As a boy, growing up in post World War II London, I was extremely active. I played cricket or soccer every chance I got. The bombed buildings were a playground paradise, albeit a dangerous one. Food was not plentiful. As a teenager I lived in the attic of a four story walk-up. There was no chance that I would be overweight.
After high school and through college I was less active, but I still was active enough that when beer became an important part of my life I did not gain weight.
In my twenties and thirties I did not have an exercise regimen. I played tennis and touch football and I hiked. It was during these years that I started to have problems controlling my weight.
As I approached my fortieth birthday I started thinking about a mid-life crisis. I didn’t feel like I was on schedule for one, but I decided to do something to forestall it anyway. I took up jogging. I progressed to being able to run more than nine miles on sand. My best race was 6.6 miles at a sub eight minutes per mile pace. I still had a problem controlling my weight.
In my early forties, around 1980, I developed a problem in my right shoulder. It was so bad that I learned to write left handed. After I consulted several doctors Mary Ann, who is a nurse, suggested that I try physical therapy. Later I would describe Sharon, my therapist, as “the best looking woman who ever caused me intense pain.” But Sharon knew her craft—she fixed my shoulder. However, the fixes for such problems are never permanent. To retain functionality my shoulder needed to be exercised. So I started weight training.
Weight training has been an important part of my life for decades, and it still is. For most of that time I would go to the gym once a week. I started with an aerobic session of from 30–45 minutes followed by a full body weight workout of about 14 exercises. Each exercise consists of two sets of 8 to 12 reps each.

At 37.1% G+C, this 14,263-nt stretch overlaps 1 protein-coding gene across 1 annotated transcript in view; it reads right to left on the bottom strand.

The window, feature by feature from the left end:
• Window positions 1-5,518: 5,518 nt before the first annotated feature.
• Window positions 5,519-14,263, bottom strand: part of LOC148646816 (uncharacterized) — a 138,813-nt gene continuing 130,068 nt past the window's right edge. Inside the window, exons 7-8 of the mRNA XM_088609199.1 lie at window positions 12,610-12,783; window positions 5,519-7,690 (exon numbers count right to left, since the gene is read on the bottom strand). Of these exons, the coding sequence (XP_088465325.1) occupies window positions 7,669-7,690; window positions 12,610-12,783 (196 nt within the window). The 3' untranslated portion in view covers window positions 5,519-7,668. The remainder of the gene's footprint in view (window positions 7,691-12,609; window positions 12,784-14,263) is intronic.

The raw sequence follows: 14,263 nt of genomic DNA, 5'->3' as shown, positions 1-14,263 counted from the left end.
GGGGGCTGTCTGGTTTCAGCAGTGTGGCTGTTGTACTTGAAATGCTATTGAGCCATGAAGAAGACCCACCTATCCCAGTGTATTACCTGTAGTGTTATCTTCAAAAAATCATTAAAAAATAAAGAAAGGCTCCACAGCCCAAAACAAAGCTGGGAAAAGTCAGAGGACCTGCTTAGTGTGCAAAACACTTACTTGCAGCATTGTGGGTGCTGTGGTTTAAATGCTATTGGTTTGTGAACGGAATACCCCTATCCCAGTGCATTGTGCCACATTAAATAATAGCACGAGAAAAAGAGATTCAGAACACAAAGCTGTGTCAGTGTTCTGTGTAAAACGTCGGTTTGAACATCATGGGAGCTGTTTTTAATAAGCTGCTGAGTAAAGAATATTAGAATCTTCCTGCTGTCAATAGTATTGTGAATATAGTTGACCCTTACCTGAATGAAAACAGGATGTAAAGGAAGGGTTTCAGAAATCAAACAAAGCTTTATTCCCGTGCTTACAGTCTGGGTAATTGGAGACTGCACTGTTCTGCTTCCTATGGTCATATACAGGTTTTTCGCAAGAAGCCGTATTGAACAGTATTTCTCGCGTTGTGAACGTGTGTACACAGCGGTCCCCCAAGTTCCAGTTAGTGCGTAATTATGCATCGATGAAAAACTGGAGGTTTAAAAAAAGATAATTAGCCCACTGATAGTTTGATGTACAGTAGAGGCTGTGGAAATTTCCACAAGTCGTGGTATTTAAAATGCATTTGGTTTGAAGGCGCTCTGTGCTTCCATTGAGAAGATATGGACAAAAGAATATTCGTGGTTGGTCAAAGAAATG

My next crisis was in 2000. I was having hip pain when I jogged. I got an appointment with a physiatrist and my hips were X-rayed. It turned out that my left hip had a hole where the cartilage ought to be and the right hip had problems too. I had to give up jogging because my hips couldn’t tolerate the impact.
I tried an exercycle, but it bothered my knee. I tried the elliptical, but I didn’t like it. Finally, I found my new exercise. It was the treadmill.
I found that walking on a level treadmill did not give me the exercise intensity I needed. This was easily solved—I just set the treadmill to simulate walking on hills by raising the elevation.
Later still I found another great aerobic exercise. It was walking up stairs. I never liked the stair climber at the gym, but real stairs are a different experience. Stair climbing was great preparation for our annual hike up Mt. Washington.
I always marveled at the athletes who participated in the Mt. Washington Road Race. Then one day, as I was surfing the Internet for news about the race, I read that some people over age 70 entered the race and walked up the mountain. “Hey,” I thought, “I could do that.” In 2010, at age 71, I participated in the race for the first time. Participants who complete it in less than three hours get an official time, and I just made it. In 2012 I competed again.
My lifestyle over the last few decades has left my cardiovascular system healthy and my muscles strong. I am slowing down but I am still able to enjoy an active life.